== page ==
average increase of 51 per cent over
rye alone. Although these soils re
sponded well to applications of eith
er nitrate of soda or dried blood, the
commercial form of nitrogen did
not give the increases that the le-;
gumes green manure gave. The aver
age for the nine legumes showed
over 37 per cent increase above the ;
non legume compared with the 30
per cent increase for the commercial.
Melatotus, indica, an annual sweet
clover, showed an increase of 57 per
cent as compared with a 51 per ?e?rt?., .
of soda per acre.
Program of Public Meeting of
High School Literary So
ciety Friday Night..
Welcome address-Elyse Hudgens.
Declamation-J. C. Hughes.
Want Ads-Sarah Reeves.
Quartette-Alice^ Prescott, Ham
mie Scurry, Lucy Sheppard.
Debate: Resolved That Athletes
Making Below 75 Should be Debar
red from Athletic Contests-Affirm
ative: Robert Ouzts, Allen Edwards;
Negative: John Wells, Dixon Tim
School Gossip-Corrie Cheatham.
Dialogue- Kate Mims, Dozier
Long Branch News.
Prof. Watson of the Fitting School
at Bamberg visited the Long Branch
school Monday morning and gave a
very interesting talk to the boys and
Mrs. G. W. Scott and* Mrs. Duffie
went on a business trip to Vaucluse
We are sorry that Mrs. Duffie is
moving. Her children have been do
ing good work in school and we hope
they will do as good work in school
at Vaucluse. ' ,
Mr. and Mrs. E. R. Clark and son,
J. O. were visitors of Mrs. Joe
Clark one day last week.
Misses Thelma Derrick and Lizzie
Harvey spent the week-end with Miss
es Azilee and Farra Salter.
Miss Nora McGee spent the week
end with Mrs. R. L. Williams.
Mr. Sexton did not fill his pulpit
Sunday but Rev. Hyde preached for
him. There was a large crowd at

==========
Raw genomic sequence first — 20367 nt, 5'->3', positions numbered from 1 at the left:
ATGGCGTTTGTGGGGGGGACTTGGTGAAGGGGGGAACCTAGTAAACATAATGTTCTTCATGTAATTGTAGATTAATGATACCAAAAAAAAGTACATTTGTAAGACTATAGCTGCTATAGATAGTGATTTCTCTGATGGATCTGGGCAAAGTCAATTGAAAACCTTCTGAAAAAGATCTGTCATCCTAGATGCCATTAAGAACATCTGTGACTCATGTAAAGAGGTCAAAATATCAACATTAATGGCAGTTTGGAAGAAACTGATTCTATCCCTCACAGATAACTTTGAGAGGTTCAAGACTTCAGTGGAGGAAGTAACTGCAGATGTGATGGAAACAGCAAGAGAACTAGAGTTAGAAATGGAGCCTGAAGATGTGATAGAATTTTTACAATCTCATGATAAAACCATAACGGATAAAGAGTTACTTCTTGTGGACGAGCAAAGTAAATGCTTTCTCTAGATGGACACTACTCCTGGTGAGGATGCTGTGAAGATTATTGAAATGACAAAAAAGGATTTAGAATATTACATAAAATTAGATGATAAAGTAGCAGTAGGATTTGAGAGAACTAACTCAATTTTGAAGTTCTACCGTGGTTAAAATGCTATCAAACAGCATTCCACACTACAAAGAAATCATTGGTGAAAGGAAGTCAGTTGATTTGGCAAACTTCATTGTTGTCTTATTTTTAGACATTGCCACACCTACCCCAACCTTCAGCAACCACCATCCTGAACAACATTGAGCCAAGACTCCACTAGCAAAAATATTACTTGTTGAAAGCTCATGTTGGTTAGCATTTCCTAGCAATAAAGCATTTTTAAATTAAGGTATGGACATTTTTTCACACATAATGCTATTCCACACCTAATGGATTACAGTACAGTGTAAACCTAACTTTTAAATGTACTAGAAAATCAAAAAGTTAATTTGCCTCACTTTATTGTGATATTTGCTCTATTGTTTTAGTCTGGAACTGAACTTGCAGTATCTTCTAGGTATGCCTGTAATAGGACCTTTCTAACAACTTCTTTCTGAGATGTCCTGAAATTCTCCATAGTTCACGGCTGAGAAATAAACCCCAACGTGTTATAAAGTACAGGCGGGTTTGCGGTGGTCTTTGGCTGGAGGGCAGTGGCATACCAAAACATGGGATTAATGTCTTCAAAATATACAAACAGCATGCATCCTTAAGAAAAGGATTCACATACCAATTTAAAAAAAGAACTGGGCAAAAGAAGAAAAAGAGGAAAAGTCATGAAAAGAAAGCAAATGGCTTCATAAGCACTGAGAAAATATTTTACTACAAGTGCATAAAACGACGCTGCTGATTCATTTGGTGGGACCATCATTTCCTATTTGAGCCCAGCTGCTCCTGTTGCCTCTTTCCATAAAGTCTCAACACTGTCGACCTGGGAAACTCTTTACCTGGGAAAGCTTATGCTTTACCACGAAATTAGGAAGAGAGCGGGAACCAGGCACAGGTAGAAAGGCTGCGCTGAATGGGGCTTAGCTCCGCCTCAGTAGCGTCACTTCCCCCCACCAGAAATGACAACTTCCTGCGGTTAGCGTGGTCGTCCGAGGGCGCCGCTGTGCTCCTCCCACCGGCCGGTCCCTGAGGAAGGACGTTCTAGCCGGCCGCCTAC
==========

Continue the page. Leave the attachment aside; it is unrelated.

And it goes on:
Philippi Sunday afternoon and heard
a very good sermon from Mr. Hyde.
Miss Bessie Thompson spent the
week-end at home.
Mr. and Mrs. W. A. Clark, Daisy
Belle and Mr. T. J. Ripley went to
Augusta one day last week.
Mrs. G. D. Rhoden, Cleo and Doris
spent last Monday with Mrs. G. L.
Salter, and qn their way home the
horse.han away and very seriously
hurt Mrs. Rhoden and Cleo, but lit
tle Doris escaped being hurt at all.
Mrs. Silas Yonce is better at this
Prof. Asbill of the Jeffcoat school
has resigned and Mr. John Sawyer
has been elected in his place. 4
Miss Florence Mims Writes i
a Visit to Oklahoma City.
If every state called its capital
its own name plus "city," it would
a blessing straight from heaven
the average school boy, who memori
'es that Olympia is the capital
Washington, when he would mu
rather be thinking, and probably
that nothing like food for thought
so good as food for his gun, and tl
fact that practice makes perfect
shooting rabbits is worth more thi
the thought that is perfect in mei
orizing geographical situations.
Although I have never been
small boy, I have been a small gil
and I can sympathize. Now, ye
doubtless begin to think that I hai
some thought back of this long, my
. I made a recent trip to Oklahorc
City through the country, and I WJ
just thinking of what a blessing th;
I could easily remember the capit;
of at least this state.
We passed cotton fields on the wa
down, real prairies and old wells. O
wells are a common sight to me nov
though the extent of my knowledg
is this, that the oil is under th
ground and the derricks above.
In the party Saturday were sevei
al members of the faculty, arnon
them President Caldwell, who has
keen wit that he displays with muc
frequency. He said that he had live
in this country for about fiftee
years and in that time he had man
aged somehow to learn that whe;
the workmen drilled for oil, the;
bored down in the, ground instead o
up in the air. Beyond that his know]
edge stops, so he says, but I am sur
that he knows more. Blessings OJ
the man who sometimes admits tha
he knows" nothing about certain giv
en things. I very often, in answer t<
a student, say "I don't know," anc
inore often than that accept sug
gestions from them ' in certain mat
$?rs, reserving at all times the righ
when it pleases me.
I sincerely trust that no teacher oi
student will ever try to outline one
of these struggles on my part tc
write, for it can not be done. The
letters are "neither fish nor fowl
nor good red herring," but a freak
of literature which can not be clas
But to return to the subject .ol
oil wells, I have learned two or three
things kbout them. The nearest field
is the Tonkawa oil field about six